Summary of the probe development effort to identify inhibitors of Methionine sulfoxide reductase A (MSRA)
Name: Summary of the probe development effort to identify inhibitors of Methionine sulfoxide reductase A (MSRA). ..more
Depositor Specified Assays
Source (MLPCN Center Name): The Scripps Research Institute Molecular Screening Center (SRIMSC)
Affiliation: The Scripps Research Institute, TSRI
Assay Provider: Herbert Weissbach, Florida Atlantic University
Network: Molecular Library Probe Production Centers Network (MLPCN)
Grant Proposal Number: 1R03DA032473-01
Grant Proposal PI: Herbert Weissbach, Florida Atlantic University
External Assay ID: MSRA_INH_SUMMARY
Name: Summary of the probe development effort to identify inhibitors of Methionine sulfoxide reductase A (MSRA).
Oxidative damage, resulting from the production of reactive oxygen species (ROS) within cells, is believed to be a major factor in age-related diseases and the aging process. One of the mechanisms by which this damage occurs is via oxidation of methionine residues to methionine sulfoxide (Met(O)) derivatives in cellular proteins, which can lead to protein inactivation (1). These Met(O) species can be repaired/reduced by the thioredoxin (Trx)-dependent (2, 3) action of Methionine sulfoxide reductase A (MSRA) (4, 5). MSRA can reduce both free and protein-bound Met(O), and is highly expressed in oxidant-sensitive tissues such as kidney (6), neurons (7), liver(8), retinal epithelial cells (9), and macrophages (10). Each round of methionine oxidation and reduction by the MSRA system destroys one equivalent of ROS (11). Importantly, the action of MSRA has been shown to prevent irreversible oxidative protein damage and extend life span of both flies and yeast (12-14). As a result, the identification of compounds that modulate MSRA activity could have therapeutic value for cardiovascular (15, 16), neurodegenerative, lung (17), and eye diseases (18) involving oxidative damage. Similarly, because MSRA is found in virtually all species (19), and the catalytic mechanism has been elucidated (1, 20, 21), the identification of chemical tools that modulate MSRA would help elucidate its function and activation in cells, and may lead to useful tools to extend lifespan and reduce aging-related diseases (11).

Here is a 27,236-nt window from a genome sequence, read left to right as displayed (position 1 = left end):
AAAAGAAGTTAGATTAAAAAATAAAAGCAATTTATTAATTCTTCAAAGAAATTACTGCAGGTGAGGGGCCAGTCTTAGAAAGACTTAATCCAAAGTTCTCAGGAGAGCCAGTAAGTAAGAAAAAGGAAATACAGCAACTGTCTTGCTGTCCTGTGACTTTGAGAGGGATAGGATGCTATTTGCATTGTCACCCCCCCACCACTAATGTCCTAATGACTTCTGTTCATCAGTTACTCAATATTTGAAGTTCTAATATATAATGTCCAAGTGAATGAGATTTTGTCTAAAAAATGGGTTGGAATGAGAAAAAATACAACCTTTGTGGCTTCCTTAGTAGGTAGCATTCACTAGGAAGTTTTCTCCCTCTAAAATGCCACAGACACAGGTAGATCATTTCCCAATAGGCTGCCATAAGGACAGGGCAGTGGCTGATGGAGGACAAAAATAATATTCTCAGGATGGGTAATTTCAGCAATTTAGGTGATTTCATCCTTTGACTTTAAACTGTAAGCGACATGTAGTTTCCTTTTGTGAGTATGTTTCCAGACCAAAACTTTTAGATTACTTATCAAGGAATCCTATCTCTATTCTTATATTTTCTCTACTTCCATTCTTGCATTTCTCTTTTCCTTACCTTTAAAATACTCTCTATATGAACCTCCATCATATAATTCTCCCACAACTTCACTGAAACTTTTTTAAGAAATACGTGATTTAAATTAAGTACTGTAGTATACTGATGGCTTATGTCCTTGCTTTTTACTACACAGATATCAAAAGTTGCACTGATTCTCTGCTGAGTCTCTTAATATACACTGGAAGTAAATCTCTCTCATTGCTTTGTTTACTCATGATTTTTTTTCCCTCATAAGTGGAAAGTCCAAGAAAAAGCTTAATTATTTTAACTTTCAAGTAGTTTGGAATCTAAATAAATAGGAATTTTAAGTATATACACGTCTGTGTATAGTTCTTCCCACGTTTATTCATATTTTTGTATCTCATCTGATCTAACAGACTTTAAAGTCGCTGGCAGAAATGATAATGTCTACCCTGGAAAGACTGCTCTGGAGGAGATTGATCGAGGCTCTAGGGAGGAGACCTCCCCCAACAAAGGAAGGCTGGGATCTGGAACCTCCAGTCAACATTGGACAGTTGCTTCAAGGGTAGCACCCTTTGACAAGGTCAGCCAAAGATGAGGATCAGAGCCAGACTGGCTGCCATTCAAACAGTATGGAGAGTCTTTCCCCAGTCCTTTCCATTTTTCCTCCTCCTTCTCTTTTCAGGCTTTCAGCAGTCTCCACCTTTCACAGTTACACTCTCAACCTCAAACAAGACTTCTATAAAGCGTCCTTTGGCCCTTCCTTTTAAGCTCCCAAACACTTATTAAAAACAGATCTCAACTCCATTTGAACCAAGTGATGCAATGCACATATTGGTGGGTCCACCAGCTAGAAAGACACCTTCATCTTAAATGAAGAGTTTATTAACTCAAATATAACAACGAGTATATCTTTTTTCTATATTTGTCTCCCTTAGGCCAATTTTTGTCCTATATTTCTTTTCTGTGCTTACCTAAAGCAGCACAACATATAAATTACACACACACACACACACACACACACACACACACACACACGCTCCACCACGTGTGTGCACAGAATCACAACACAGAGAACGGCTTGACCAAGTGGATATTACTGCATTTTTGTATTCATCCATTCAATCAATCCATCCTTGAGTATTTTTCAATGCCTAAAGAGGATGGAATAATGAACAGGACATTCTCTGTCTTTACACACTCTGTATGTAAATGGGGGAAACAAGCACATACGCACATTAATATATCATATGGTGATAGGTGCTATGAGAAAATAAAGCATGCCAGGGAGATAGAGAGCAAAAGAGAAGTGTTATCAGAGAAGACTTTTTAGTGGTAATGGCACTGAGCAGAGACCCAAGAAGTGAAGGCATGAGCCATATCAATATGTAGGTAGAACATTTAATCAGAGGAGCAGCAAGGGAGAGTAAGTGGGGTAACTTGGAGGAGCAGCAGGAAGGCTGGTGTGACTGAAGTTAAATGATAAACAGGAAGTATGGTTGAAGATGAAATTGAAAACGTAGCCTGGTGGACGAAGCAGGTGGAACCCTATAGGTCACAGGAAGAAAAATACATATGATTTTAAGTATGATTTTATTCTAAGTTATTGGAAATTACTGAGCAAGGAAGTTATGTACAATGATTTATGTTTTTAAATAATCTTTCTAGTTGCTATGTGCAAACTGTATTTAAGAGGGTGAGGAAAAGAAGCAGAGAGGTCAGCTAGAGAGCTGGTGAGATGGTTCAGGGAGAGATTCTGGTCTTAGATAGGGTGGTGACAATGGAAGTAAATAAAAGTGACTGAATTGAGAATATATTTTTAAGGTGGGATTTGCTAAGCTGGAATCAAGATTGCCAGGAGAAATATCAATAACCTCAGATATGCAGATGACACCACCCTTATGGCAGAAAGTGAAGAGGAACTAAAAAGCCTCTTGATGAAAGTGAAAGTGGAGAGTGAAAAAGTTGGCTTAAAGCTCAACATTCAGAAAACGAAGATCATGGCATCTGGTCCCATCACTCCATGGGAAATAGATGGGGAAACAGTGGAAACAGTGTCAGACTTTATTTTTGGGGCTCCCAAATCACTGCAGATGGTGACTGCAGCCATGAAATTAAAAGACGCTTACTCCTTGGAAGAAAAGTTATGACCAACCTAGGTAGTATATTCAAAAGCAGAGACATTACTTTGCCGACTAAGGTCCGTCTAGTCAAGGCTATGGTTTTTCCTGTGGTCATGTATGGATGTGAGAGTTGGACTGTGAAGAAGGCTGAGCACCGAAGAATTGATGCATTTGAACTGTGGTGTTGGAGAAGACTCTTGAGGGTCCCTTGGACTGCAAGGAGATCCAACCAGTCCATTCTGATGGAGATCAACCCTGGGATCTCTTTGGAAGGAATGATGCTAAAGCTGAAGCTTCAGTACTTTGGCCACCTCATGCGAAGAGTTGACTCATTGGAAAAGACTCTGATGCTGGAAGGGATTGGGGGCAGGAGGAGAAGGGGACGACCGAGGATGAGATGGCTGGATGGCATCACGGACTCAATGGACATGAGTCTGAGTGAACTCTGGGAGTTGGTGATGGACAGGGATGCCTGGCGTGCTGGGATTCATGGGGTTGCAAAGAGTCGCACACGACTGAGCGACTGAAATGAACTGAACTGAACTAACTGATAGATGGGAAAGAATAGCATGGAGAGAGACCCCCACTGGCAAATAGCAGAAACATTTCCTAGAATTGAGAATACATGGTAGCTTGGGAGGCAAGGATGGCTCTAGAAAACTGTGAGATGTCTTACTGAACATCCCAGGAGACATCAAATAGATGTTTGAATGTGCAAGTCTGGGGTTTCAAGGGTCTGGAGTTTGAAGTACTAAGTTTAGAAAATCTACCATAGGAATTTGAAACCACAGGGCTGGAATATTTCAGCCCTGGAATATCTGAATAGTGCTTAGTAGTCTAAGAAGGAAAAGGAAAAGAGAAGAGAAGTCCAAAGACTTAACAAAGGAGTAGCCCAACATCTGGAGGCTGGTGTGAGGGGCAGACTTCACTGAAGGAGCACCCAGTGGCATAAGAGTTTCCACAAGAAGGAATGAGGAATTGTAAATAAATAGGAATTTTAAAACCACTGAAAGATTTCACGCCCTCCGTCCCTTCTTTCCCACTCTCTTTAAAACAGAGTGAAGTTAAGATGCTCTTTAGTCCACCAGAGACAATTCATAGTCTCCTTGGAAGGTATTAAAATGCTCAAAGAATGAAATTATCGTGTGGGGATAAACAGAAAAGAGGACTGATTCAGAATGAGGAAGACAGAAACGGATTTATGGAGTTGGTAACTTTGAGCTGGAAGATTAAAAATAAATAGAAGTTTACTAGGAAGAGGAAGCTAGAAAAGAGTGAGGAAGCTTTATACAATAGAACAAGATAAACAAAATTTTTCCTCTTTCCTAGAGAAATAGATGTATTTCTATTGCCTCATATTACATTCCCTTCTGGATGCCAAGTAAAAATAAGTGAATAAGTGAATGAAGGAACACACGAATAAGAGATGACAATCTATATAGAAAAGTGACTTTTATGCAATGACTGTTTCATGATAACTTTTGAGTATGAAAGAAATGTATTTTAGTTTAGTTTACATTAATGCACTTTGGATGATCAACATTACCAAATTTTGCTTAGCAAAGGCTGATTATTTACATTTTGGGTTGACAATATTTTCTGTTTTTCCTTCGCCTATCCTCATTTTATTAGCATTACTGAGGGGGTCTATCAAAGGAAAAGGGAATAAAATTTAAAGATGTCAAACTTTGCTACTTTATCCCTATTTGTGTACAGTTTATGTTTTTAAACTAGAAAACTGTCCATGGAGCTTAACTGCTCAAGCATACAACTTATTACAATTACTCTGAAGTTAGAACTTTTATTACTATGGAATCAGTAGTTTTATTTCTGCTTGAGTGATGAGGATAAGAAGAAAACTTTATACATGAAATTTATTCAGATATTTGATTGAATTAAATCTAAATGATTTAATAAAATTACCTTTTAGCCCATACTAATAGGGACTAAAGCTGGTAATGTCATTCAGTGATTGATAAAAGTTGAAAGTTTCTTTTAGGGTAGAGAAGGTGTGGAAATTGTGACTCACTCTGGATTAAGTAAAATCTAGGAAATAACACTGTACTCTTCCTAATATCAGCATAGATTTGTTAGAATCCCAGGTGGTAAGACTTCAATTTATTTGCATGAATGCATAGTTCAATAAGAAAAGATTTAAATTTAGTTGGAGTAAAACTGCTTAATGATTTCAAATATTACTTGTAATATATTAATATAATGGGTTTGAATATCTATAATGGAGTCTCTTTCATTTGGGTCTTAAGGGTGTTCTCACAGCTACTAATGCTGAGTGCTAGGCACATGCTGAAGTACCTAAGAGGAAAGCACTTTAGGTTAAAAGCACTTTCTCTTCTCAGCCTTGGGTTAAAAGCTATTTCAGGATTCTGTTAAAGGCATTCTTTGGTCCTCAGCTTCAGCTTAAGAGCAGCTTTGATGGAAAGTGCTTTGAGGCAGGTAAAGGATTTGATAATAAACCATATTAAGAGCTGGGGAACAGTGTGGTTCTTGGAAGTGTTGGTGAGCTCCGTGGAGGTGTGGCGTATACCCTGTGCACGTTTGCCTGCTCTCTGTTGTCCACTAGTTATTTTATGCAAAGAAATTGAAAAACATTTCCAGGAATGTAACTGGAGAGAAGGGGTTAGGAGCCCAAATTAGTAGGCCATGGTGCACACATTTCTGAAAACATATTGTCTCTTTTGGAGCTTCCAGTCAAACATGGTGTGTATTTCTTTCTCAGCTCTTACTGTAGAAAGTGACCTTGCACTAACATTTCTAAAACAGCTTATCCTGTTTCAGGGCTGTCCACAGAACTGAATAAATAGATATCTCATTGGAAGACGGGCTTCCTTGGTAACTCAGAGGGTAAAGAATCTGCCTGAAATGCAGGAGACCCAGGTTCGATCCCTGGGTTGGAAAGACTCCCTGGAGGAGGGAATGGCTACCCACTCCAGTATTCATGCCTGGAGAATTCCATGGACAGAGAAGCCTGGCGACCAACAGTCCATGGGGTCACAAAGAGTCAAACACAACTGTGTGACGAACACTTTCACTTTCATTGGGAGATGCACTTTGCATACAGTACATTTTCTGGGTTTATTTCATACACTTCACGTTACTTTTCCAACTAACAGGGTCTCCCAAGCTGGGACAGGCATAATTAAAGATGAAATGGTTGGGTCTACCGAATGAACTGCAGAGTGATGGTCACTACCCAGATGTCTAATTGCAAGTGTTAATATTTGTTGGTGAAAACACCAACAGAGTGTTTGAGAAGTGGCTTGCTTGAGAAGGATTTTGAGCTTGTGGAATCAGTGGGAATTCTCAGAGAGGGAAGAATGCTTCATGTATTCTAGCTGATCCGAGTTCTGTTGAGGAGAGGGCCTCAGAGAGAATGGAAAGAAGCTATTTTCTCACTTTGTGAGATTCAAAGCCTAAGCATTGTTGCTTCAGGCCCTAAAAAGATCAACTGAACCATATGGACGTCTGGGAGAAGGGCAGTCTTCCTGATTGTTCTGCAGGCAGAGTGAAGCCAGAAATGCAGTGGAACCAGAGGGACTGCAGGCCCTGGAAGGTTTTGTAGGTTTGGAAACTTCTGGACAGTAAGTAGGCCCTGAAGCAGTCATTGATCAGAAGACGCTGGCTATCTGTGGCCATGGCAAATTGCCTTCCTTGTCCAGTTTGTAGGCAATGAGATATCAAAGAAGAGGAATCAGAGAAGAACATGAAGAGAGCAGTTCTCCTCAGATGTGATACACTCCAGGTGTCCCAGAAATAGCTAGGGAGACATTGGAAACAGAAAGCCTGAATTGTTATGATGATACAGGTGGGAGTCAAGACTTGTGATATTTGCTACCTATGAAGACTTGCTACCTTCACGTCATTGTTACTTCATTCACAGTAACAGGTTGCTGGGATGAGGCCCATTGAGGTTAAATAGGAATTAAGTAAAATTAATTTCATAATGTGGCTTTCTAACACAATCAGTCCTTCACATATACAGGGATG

Summary of Probe Development Effort:
This probe development effort is focused on the identification of inhibitors of Methionine sulfoxide reductase A (MSRA). All AIDs that contain results associated with this project can be found in the "Related Bioassays" section of this Summary AID.
1. Lowther, W.T., N. Brot, H. Weissbach, and B.W. Matthews, Structure and mechanism of peptide methionine sulfoxide reductase, an "anti-oxidation" enzyme. Biochemistry, 2000. 39(44): p. 13307-12.
2. Lowther, W.T., N. Brot, H. Weissbach, J.F. Honek, and B.W. Matthews, Thiol-disulfide exchange is involved in the catalytic mechanism of peptide methionine sulfoxide reductase. Proc Natl Acad Sci U S A, 2000. 97(12): p. 6463-8.
3. Sagher, D., D. Brunell, J.F. Hejtmancik, M. Kantorow, N. Brot, and H. Weissbach, Thionein can serve as a reducing agent for the methionine sulfoxide reductases. Proc Natl Acad Sci U S A, 2006. 103(23): p. 8656-61.
4. Weissbach, H., L. Resnick, and N. Brot, Methionine sulfoxide reductases: history and cellular role in protecting against oxidative damage. Biochim Biophys Acta, 2005. 1703(2): p. 203-12.
5. Weissbach, H., F. Etienne, T. Hoshi, S.H. Heinemann, W.T. Lowther, B. Matthews, G. St John, C. Nathan, and N. Brot, Peptide methionine sulfoxide reductase: structure, mechanism of action, and biological function. Arch Biochem Biophys, 2002. 397(2): p. 172-8.
6. Moskovitz, J., H. Weissbach, and N. Brot, Cloning the expression of a mammalian gene involved in the reduction of methionine sulfoxide residues in proteins. Proc Natl Acad Sci U S A, 1996. 93(5): p. 2095-9.